Over the past few decades, research has shown that emotions have an effect on many of the processes involved in learning. It’s safe to say that emotions are an influence on perception, attention, motivation, and the encoding and retrieval of information.
What follows is a synopsis of some of the many ways emotions affect these various processes. You may want to read Emotions and Learning: Part I of this series first. But it’s not a requirement and you won’t get tested.
There is little doubt that emotions color perception. They influence and bias the way we see the world. Not surprisingly, research shows that people who are in a positive emotional state will be open to a learning experience, make more positive judgments and give more favorable feedback than someone in a negative state. The challenge for designers is to create learning experiences that are sufficiently meaningful and engaging that they elicit positive reactions from learners.
In terms of attitudinal training and soft skills, it’s important to know that a person with an emotional bias may be unwilling to accept facts that cause unpleasant feelings or to believe facts that cause positive feelings, even when there is clear evidence to the contrary.
Emotions are at least partly responsible for our motivation to pursue goal-directed behaviors and activities. They serve to energize people, providing intensity and direction. For example, motivation increases when a goal is neither too difficult nor too easy to succeed. A moderate challenge is optimally motivating.
Also, studies show that a person’s affect influences the cognitive processes associated with motivation. For example, people who feel positive emotions, such as fulfillment and satisfaction, are willing to exert more mental effort to a task than those experiencing negative emotions. In addition, emotion often underlies curiosity and creativity, all of which can be motivational factors in the learning process.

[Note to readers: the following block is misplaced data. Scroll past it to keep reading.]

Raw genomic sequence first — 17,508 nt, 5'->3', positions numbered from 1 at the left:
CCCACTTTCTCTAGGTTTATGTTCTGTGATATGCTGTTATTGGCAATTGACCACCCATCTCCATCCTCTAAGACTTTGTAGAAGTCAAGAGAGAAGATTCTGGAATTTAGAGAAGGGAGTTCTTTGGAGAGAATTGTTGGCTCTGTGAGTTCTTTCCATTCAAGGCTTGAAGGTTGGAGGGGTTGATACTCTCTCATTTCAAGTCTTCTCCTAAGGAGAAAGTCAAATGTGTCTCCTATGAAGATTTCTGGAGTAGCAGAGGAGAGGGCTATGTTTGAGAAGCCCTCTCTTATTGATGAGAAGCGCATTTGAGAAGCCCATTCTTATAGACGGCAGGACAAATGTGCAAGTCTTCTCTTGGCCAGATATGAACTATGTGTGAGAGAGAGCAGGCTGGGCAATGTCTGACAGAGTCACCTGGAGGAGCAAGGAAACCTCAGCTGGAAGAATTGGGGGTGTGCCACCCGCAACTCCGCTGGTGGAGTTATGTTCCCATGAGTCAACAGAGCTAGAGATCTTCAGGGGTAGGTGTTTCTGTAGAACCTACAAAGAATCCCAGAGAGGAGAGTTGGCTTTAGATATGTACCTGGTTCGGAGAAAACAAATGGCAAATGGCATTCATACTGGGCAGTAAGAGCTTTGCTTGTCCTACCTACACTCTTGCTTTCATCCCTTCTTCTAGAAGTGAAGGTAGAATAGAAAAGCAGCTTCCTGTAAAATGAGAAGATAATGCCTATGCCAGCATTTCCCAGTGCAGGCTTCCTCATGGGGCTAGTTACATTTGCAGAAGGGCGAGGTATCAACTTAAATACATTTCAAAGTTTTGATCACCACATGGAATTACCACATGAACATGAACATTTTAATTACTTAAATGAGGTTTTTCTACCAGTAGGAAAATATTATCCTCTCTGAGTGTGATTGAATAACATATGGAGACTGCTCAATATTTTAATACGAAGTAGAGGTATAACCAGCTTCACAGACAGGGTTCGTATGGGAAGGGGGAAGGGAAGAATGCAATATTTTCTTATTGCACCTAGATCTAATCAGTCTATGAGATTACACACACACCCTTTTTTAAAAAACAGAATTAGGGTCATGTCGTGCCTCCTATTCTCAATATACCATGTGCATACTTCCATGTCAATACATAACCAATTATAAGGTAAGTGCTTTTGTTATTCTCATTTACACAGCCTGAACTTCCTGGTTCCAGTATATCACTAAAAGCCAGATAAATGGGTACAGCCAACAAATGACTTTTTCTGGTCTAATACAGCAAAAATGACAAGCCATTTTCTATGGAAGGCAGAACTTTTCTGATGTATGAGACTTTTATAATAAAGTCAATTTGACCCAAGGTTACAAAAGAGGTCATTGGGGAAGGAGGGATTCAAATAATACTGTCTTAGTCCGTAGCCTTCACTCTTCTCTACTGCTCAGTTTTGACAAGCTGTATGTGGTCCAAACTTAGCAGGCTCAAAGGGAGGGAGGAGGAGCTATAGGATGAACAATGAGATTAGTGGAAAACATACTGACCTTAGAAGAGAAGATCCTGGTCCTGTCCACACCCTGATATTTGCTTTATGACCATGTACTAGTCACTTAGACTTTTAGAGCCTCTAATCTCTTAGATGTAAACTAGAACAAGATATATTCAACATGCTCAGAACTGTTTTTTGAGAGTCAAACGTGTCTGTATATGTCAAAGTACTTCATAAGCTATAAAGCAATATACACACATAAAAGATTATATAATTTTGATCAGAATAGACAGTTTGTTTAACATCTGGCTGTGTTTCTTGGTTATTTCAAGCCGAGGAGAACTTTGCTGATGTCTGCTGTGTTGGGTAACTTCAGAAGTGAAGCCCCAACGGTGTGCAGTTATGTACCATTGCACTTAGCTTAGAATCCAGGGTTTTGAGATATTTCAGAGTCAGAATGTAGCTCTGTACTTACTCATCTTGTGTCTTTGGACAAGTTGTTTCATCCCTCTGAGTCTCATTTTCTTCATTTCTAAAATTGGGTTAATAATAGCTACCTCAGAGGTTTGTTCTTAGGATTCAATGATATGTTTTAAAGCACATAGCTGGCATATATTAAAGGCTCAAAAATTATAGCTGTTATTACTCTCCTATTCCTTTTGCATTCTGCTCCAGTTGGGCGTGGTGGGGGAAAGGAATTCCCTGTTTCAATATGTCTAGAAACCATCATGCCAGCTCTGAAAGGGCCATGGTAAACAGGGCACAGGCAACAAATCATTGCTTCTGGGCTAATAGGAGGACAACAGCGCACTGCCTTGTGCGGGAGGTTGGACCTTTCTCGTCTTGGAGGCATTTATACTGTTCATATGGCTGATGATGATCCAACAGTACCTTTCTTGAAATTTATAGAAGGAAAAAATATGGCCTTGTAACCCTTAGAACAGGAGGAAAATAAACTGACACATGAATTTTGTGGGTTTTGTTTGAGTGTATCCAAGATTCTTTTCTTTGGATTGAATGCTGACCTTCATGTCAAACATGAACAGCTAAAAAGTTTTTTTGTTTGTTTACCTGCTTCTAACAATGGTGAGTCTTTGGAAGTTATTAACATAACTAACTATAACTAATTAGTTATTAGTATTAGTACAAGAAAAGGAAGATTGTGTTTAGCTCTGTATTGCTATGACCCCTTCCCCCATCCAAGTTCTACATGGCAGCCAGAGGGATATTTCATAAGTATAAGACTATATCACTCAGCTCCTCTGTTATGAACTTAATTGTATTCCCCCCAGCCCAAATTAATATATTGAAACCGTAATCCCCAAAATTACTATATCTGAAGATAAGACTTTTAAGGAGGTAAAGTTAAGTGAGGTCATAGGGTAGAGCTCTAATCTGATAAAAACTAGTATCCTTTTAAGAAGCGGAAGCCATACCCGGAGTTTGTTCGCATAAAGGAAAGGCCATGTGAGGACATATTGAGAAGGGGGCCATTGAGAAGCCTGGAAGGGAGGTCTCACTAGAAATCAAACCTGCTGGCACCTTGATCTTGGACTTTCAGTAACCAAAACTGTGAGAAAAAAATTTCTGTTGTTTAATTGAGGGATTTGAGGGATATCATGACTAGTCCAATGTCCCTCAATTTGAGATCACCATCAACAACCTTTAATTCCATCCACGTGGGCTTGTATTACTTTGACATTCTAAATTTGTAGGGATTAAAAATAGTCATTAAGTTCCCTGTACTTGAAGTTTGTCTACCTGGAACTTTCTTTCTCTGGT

Through attention, we select the object of our concentration and focus on it, ignoring the noise in the environment. Research indicates that attention and motivation are highly correlated. People tend to pay attention to those things with a higher motivational significance. Paying attention to a task implies the person expects to find or is currently finding an intrinsic or extrinsic reward.
During a learning experience, participants continually appraise the experience. This may elicit an emotional response that affects the learning process. For example, a learner who is bored might experience dissatisfaction and irritation, which can interfere with paying attention. A positive reaction to the experience should help the learner sustain attention.
Many studies show that positive emotions can facilitate the processes of working memory as well as help long-term memory and retrieval. When emotions are central to a learning experience, they can enhance a person’s ability to remember the experience. For example, when a group collaborates and successfully solves a difficult challenge, the achievement and social nature of the experience can arouse positive emotions. The emotions enhance the encoding process and make the learning experience meaningful and memorable.
When powerful visuals or emotional scenarios are part of a learning experience, these can also enhance memory. The explicit conscious memory of an emotional situation will be more powerful than a non-emotional situation.
What’s the down side of appealing to emotions during learning? Emotions can be disruptive when they are irrelevant or unrelated to learning. Irrelevant emotions seem to use up a person’s capacity to attend to a task and to remember it.
Although the dominant belief is that positive emotions facilitate the learning process, be aware that they can both enhance and detract from learning. We designers have a two-pronged challenge: to design for the emotions using instructionally appropriate and meaningful strategies and to create positive experiences that enhance learning.
The final article in this series will present practical ways to design for the emotions. Check back soon or sign up for updates through the form at the top.
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